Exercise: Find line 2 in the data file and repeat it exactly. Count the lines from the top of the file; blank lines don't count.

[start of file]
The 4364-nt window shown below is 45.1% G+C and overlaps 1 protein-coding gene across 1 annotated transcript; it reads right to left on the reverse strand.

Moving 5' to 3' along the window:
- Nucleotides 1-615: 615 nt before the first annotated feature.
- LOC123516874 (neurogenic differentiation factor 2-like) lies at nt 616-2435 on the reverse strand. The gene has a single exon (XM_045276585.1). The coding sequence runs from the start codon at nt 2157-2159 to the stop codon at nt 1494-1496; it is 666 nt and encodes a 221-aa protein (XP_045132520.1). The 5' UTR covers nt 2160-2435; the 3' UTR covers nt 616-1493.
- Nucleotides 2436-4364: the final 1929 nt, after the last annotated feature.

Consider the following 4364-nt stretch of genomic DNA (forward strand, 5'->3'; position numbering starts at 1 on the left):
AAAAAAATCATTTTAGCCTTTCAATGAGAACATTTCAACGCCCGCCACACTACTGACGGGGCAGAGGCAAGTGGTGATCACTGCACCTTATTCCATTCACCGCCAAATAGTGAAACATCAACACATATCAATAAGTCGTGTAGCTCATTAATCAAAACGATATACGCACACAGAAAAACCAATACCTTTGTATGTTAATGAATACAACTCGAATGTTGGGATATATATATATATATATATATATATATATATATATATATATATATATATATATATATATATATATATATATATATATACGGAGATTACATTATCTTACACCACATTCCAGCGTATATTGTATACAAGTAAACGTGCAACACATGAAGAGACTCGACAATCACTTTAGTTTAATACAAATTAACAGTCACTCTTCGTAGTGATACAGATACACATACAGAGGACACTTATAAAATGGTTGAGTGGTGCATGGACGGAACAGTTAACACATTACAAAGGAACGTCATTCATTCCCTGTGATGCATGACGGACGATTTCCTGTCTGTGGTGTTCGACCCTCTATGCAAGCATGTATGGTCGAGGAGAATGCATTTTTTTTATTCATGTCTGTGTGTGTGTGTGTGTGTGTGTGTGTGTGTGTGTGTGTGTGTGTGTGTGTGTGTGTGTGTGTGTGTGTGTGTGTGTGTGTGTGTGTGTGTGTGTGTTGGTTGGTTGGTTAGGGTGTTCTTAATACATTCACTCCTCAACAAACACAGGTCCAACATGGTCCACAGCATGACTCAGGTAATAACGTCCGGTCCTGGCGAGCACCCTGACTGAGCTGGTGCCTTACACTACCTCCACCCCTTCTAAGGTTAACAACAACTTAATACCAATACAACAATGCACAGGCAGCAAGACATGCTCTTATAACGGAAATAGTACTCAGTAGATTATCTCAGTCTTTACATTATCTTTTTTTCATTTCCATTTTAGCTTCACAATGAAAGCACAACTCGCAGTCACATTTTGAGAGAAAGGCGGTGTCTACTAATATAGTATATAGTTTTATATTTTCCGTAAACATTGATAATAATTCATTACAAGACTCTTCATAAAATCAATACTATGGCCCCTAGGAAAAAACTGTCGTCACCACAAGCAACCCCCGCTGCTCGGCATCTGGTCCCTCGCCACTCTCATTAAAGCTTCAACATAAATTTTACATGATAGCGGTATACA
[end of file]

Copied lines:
Moving 5' to 3' along the window: